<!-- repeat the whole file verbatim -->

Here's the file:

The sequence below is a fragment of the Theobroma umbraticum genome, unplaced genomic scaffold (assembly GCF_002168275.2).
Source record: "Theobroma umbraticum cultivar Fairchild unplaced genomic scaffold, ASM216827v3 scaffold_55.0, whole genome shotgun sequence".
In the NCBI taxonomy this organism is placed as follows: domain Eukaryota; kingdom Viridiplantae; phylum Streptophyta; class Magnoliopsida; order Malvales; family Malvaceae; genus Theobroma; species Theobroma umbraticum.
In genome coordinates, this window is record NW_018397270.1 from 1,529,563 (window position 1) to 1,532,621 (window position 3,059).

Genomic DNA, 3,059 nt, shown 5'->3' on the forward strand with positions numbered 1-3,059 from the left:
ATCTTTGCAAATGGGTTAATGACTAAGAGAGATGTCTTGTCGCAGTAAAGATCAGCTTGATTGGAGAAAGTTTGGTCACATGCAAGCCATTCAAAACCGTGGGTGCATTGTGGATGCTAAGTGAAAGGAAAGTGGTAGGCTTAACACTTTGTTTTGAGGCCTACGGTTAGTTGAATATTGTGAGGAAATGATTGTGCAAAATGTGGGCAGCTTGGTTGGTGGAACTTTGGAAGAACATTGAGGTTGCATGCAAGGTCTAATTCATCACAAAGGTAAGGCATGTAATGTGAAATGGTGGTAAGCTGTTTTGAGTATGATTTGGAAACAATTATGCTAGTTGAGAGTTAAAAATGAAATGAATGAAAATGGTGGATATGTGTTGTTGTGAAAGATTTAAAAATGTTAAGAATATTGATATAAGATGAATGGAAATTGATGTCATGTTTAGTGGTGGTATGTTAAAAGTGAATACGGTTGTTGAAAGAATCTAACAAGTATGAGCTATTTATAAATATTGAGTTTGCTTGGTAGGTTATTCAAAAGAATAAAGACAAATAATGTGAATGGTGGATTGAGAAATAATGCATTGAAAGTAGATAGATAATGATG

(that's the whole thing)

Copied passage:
The sequence below is a fragment of the Theobroma umbraticum genome, unplaced genomic scaffold (assembly GCF_002168275.2).
Source record: "Theobroma umbraticum cultivar Fairchild unplaced genomic scaffold, ASM216827v3 scaffold_55.0, whole genome shotgun sequence".
In the NCBI taxonomy this organism is placed as follows: domain Eukaryota; kingdom Viridiplantae; phylum Streptophyta; class Magnoliopsida; order Malvales; family Malvaceae; genus Theobroma; species Theobroma umbraticum.
In genome coordinates, this window is record NW_018397270.1 from 1,529,563 (window position 1) to 1,532,621 (window position 3,059).

Genomic DNA, 3,059 nt, shown 5'->3' on the forward strand with positions numbered 1-3,059 from the left:
ATCTTTGCAAATGGGTTAATGACTAAGAGAGATGTCTTGTCGCAGTAAAGATCAGCTTGATTGGAGAAAGTTTGGTCACATGCAAGCCATTCAAAACCGTGGGTGCATTGTGGATGCTAAGTGAAAGGAAAGTGGTAGGCTTAACACTTTGTTTTGAGGCCTACGGTTAGTTGAATATTGTGAGGAAATGATTGTGCAAAATGTGGGCAGCTTGGTTGGTGGAACTTTGGAAGAACATTGAGGTTGCATGCAAGGTCTAATTCATCACAAAGGTAAGGCATGTAATGTGAAATGGTGGTAAGCTGTTTTGAGTATGATTTGGAAACAATTATGCTAGTTGAGAGTTAAAAATGAAATGAATGAAAATGGTGGATATGTGTTGTTGTGAAAGATTTAAAAATGTTAAGAATATTGATATAAGATGAATGGAAATTGATGTCATGTTTAGTGGTGGTATGTTAAAAGTGAATACGGTTGTTGAAAGAATCTAACAAGTATGAGCTATTTATAAATATTGAGTTTGCTTGGTAGGTTATTCAAAAGAATAAAGACAAATAATGTGAATGGTGGATTGAGAAATAATGCATTGAAAGTAGATAGATAATGATG